Coast Guard Ship Sinks In 1917, Then Researchers Find It 100 Years Later To The Day

by Lindsey Smith
Lindsey is from Florida and has worked in online and print media. Her happy place is Michaels craft store.

The Coast Guard Cutter McCulloch sunk on June 13, 1917, after colliding with a passenger ship when fogged rolled into California.

It sank in only 30 minutes three miles off the coast of Point Conception in central California.

Almost as fate, the sunken ship has been missing for 100 years. But on June 14, 2017, the US Coast Guard and the National Oceanic and Atmospheric Administration (NOAA) found the shipwreck 100 years and a day since the ship sank.

To locate the ship, the team of researchers used multi-beam side-scanning sonar.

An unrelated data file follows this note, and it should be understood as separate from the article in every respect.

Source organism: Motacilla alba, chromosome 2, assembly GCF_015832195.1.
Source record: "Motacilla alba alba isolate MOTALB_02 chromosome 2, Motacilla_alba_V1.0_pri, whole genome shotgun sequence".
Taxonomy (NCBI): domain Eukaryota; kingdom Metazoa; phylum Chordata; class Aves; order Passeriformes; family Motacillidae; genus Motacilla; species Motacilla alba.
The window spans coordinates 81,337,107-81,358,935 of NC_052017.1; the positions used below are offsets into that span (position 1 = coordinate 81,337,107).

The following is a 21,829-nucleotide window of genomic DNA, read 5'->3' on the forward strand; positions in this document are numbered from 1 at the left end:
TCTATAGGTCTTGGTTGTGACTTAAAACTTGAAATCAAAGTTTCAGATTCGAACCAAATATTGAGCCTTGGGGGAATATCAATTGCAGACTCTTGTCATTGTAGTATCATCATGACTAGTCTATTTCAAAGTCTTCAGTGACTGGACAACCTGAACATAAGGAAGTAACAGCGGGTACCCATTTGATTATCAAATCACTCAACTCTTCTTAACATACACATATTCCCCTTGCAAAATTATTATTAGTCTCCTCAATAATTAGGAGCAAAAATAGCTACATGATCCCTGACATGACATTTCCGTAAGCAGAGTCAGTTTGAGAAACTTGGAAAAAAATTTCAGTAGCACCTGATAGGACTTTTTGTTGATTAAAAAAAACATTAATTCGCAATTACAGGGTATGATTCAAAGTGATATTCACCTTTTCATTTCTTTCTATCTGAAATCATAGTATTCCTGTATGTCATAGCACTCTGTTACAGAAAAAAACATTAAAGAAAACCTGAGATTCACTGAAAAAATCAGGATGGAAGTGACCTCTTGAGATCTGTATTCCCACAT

“It really just brings some closure to sort of a Coast Guard mystery,” Admiral Todd Socalzuk says. “We kind of knew where it happened, right, but where’s that ship and we know a little bit more by the imagery now as to what happened to her as she sank.”

Robert Schwemmer, who headed the research team, has been looking for McCulloch for three decades.

“I expected the McCulloch eventually would be found,” Robert says. “But the currents up there, the low visibility, it’s a difficult place to work.”

Similar to this story, the shipwreck SS Hydrus was discovered exactly 102 years later. Another cool shipwreck that was found was when a treasure hunting family discovered $1 million in 300-year-old shipwreck coins.

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